Hard to find and difficult to observe within their natural habitats, the independent bookstore has become a rare breed. Even Wikipedia believes there’s only two left in all of Texas (though Indiebound finds seven within 100 miles of Austin). Feminist bookstores – it must be said – are disappearing at an even faster rate.
Seemingly destined for extinction, with less than a dozen left in the US, feminist lit spaces were once lifelines for both women and queer communities. One of the remaining and fiercely-glowing embers exists right here in Austin.
Bookwoman, a local landmark for nearly 40 years, currently resides on North Lamar between North Loop and Dan’s Hamburgers. In fact, its purple awning makes it hard to miss; yet I’ve driven past it time after time, placing it on my Eventual-To-Do-List.
Expecting a flashback to second-wave feminism, I was more than pleasantly surprised to find a comfortable and well-stocked bookstore with a wide range of topics – not all of which pertain to feminism and lesbian life. As a young woman, this is my kind of feminism – the approachable kind that embraces many manifestations. The queer posters on the wall, alongside a well-stocked kids' section featuring "non-traditional" children's stories, added to my growing appreciation.
Susan Post, the owner who once housed the bookstore from her own home, quickly won me over with talk of World Book Night. Held annually on April 23 (yes, tomorrow), the countrywide event celebrates reading by giving away half a million books to people who “don’t regularly read and/or don’t normally have access to printed books.” Not only does Post participate in the event, Bookwoman is also a host location for Austin volunteers. So keep an eye out for free books being handed out around town tomorrow. Or do one better, and hie thee to BW, and celebrate the day there.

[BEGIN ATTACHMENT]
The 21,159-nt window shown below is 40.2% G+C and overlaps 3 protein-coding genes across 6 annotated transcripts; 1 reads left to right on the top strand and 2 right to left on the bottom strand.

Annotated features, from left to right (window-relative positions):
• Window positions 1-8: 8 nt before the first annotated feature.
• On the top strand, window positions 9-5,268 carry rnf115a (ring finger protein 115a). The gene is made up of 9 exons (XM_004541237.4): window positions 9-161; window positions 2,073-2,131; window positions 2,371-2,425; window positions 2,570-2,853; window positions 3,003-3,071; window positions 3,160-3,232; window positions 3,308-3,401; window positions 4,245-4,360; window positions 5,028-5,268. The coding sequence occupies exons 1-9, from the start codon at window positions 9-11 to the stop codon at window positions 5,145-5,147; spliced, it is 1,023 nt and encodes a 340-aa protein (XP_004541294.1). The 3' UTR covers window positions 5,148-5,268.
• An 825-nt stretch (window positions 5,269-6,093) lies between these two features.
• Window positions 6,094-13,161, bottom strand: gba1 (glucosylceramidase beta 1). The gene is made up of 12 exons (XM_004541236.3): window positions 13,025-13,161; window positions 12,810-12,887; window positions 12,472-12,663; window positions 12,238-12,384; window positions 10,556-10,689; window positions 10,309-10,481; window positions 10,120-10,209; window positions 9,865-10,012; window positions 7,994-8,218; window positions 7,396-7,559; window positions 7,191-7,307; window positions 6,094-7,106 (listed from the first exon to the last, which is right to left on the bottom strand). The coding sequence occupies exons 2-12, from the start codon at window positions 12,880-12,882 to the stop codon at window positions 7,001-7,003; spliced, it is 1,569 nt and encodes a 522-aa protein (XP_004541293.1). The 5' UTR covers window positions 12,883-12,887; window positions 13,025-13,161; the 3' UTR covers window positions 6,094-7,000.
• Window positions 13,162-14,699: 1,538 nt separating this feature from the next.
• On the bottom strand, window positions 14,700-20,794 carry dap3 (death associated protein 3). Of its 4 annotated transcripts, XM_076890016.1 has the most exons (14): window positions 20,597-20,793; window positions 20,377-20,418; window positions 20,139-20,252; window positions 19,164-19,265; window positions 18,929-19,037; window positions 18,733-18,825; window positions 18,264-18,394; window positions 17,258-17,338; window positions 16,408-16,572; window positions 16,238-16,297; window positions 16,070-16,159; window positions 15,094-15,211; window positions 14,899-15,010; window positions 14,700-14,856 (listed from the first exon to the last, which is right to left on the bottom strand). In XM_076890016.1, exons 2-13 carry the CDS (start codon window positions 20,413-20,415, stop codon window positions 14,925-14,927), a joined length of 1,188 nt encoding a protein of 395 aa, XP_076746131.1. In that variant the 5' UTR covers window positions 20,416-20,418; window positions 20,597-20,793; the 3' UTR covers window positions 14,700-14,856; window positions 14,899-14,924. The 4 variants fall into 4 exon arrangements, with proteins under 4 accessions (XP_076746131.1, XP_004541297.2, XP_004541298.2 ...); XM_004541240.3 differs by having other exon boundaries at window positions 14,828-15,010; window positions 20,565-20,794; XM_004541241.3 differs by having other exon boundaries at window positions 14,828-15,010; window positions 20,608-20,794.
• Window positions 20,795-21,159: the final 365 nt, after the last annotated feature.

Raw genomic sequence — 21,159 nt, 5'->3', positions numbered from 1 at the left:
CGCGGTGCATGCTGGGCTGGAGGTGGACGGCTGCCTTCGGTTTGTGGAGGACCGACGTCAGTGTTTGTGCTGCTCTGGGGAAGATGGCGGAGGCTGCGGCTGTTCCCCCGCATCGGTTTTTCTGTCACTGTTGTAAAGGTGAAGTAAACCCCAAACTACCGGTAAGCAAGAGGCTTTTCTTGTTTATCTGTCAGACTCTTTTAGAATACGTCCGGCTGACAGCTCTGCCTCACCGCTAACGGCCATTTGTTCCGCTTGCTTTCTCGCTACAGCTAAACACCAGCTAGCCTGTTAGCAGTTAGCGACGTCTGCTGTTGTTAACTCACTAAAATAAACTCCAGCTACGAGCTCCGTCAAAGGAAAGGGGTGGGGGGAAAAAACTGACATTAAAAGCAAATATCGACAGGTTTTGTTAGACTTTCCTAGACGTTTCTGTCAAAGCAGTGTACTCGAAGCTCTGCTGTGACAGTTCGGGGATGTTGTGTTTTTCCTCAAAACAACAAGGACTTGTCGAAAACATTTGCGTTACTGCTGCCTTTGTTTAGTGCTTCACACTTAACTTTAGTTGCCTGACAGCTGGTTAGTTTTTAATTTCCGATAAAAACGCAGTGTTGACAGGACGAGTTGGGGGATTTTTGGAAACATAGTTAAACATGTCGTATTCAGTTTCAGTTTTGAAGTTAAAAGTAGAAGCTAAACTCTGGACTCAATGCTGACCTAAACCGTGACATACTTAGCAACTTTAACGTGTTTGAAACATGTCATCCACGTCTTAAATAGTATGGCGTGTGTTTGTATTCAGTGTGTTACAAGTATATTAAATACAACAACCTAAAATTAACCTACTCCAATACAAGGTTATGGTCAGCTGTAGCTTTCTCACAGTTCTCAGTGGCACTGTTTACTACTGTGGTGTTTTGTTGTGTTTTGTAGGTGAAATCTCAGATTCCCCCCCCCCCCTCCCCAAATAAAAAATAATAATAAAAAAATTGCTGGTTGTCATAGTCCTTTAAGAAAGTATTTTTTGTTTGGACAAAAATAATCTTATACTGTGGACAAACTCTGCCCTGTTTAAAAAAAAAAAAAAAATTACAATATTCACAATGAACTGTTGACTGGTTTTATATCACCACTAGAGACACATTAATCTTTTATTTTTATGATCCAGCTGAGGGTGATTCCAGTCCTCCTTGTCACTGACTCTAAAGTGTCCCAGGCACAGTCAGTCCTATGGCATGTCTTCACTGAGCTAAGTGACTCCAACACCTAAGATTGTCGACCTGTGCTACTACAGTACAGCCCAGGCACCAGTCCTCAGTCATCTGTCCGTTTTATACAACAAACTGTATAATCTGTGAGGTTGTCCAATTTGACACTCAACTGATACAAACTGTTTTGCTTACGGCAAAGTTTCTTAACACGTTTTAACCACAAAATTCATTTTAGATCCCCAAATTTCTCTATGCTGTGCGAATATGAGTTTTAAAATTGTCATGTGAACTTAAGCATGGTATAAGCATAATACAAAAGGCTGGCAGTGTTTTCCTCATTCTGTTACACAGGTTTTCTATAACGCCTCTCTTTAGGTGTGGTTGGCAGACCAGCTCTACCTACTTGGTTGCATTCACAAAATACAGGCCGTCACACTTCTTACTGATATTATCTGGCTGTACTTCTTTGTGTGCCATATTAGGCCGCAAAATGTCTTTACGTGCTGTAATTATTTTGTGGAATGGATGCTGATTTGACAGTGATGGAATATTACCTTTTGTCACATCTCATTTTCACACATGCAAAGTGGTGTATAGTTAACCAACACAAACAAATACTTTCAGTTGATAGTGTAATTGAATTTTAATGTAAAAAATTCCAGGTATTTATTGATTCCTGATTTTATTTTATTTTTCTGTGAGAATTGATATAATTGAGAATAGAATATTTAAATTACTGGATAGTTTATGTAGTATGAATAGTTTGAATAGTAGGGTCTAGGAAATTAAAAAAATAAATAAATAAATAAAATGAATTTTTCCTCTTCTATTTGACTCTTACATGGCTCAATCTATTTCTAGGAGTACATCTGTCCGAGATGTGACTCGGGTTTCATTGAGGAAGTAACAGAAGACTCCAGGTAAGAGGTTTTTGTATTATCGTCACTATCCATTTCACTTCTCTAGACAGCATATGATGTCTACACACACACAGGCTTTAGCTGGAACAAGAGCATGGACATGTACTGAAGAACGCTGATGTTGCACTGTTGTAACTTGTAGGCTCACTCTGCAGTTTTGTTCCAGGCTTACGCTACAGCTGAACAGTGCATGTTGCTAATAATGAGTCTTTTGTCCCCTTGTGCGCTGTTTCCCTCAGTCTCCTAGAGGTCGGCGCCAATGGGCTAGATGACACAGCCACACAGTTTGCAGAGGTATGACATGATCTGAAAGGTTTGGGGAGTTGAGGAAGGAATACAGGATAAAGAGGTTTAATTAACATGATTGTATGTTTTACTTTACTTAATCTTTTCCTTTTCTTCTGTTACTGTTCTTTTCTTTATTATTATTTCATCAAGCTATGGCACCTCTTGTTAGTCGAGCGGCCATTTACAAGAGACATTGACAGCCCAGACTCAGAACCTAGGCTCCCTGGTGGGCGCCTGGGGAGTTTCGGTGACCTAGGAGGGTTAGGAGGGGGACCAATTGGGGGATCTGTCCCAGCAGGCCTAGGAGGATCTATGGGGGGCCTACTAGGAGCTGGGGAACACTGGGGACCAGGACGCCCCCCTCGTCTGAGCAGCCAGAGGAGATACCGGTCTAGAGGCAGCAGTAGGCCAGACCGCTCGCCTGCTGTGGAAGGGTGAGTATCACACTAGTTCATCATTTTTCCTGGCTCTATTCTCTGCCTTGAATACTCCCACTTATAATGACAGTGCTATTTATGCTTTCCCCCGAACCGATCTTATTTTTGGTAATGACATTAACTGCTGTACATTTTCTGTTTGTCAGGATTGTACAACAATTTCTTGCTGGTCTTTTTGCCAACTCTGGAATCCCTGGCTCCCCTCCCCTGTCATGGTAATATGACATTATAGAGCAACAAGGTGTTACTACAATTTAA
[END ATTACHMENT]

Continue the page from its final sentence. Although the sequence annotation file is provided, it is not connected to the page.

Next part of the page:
Worldwide events aren't this feisty shop's only cup of tea. This week alone, Bookwoman is hosting an additional three events, including a Wednesday night workshop from the Getting to Know the Goddess series on the Egyptian deity, Sekhmet. Friday offers a discussion on Awakening Sacred Wisdom Through Yoga with yogini, Monette Chilson. Apparently, this is a “slow” events period, says Susan. “We’re definitely open to having more events, and more queer events.” (Hint, hint, activists looking for a venue.)
A gem within Austin’s cultural landscape, this bookstore has called several other locations home, and Susan admits that with each move they get pushed further out. The store turns 40 next year, just entering into that mid-life crisis zone, but it takes a community to thrive, and it's going to take a lot more than a few gray hairs to scare away this cornerstone. My suggestion: take this store off your Eventual-To-Do-List, and help preserve the space by stopping in today or tomorrow…. It is World Book Night, after all.
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